Type to search

Investors again show strong preference for 30-year bond — DMO

Finance Government

Investors again show strong preference for 30-year bond — DMO


Investors in the Federal Government bond once again showed strong preference for the longer termed 30-year bond that was introduced in April, the Debt Management Office (DMO) has said.

This was disclosed in a statement the DMO issued on Wednesday in Abuja, after the May bond auction where it offered three instruments for five, 10 and 30-year tenors to the investing public, at a total amount of 100 billion naira.

“As with the April auction when the 30-year bond was first offered to the market, investors showed a stronger demand for it with subscription of over N100 billion compared to the N30 billion offered.

“This clearly indicates that the DMO understands the needs and preferences of investors in terms of tenor, which informed its introduction of the 30-year bond.”

The auction result circular obtained from the DMO website said N48.93 billion was finally allotted for the 30-year instrument at 14.49 per cent.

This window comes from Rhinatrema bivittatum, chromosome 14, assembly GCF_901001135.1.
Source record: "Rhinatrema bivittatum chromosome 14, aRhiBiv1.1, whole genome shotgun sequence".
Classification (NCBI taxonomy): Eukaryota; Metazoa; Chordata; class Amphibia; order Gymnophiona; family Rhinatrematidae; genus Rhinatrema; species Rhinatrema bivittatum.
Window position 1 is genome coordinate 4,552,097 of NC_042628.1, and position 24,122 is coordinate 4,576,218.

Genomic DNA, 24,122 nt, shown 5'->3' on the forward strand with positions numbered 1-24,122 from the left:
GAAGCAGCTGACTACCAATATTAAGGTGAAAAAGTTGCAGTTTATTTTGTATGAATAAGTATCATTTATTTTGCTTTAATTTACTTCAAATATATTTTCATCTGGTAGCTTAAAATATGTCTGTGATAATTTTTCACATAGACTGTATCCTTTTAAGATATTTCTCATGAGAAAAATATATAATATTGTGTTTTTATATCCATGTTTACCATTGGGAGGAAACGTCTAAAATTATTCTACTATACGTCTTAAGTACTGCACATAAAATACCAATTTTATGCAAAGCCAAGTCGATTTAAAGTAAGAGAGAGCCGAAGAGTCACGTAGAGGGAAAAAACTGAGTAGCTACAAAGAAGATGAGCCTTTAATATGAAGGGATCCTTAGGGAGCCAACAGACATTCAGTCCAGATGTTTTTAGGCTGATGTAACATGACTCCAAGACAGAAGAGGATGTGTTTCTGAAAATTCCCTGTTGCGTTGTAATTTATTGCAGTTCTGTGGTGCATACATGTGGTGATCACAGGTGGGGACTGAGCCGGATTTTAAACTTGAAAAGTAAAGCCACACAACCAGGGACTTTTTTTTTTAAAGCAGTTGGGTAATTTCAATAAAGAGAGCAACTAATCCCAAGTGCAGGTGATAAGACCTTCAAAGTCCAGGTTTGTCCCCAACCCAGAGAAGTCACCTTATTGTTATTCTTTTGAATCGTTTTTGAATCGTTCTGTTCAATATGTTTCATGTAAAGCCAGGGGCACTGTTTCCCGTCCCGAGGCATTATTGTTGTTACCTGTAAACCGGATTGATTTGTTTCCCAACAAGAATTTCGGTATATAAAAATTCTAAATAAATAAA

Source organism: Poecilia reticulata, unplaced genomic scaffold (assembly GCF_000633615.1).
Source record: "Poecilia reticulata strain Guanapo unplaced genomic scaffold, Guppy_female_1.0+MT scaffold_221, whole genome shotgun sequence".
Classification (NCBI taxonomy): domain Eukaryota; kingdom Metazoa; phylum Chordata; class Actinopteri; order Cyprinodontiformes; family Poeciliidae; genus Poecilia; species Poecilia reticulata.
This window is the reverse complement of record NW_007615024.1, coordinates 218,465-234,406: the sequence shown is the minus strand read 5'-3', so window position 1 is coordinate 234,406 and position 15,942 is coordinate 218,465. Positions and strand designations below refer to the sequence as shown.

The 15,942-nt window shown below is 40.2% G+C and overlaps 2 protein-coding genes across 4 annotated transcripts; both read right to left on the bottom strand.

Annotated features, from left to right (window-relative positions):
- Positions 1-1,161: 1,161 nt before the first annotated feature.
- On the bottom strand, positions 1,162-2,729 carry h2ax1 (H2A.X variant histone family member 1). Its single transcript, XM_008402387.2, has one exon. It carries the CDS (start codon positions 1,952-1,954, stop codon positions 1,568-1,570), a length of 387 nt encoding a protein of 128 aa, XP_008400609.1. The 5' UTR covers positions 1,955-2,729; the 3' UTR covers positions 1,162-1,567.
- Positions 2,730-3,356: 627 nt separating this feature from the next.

It said the five and 10-year instruments were equally oversubscribed, compared to the 35 billion naira offered for each of them.

The five year bond had a total subscription of N45.98 billion, but N27.38 billion was allotted at 14.11 per cent, while the 10-year instrument had a total subscription of N124.22 billion, but 35 billion naira was allotted at 14.24 per cent.

“In addition to the strong demand, interest rates demanded by investors also significantly declined for all the instruments compared to the April auction,” the statement added.

The News Agency of Nigeria (NAN)  reports that Ms Patience Oniha, the Director-General, DMO, had at a news conference on May 16, said the 30-year bond that was introduced in April was for the benefit of the Federal Government.

This, she said, was because it would help in managing liabilities and financing infrastructure.

She also said that it would help in the management of risks associated with the debt stock to mitigate debt service costs.



You Might also Like

Leave a Comment

Your email address will not be published. Required fields are marked *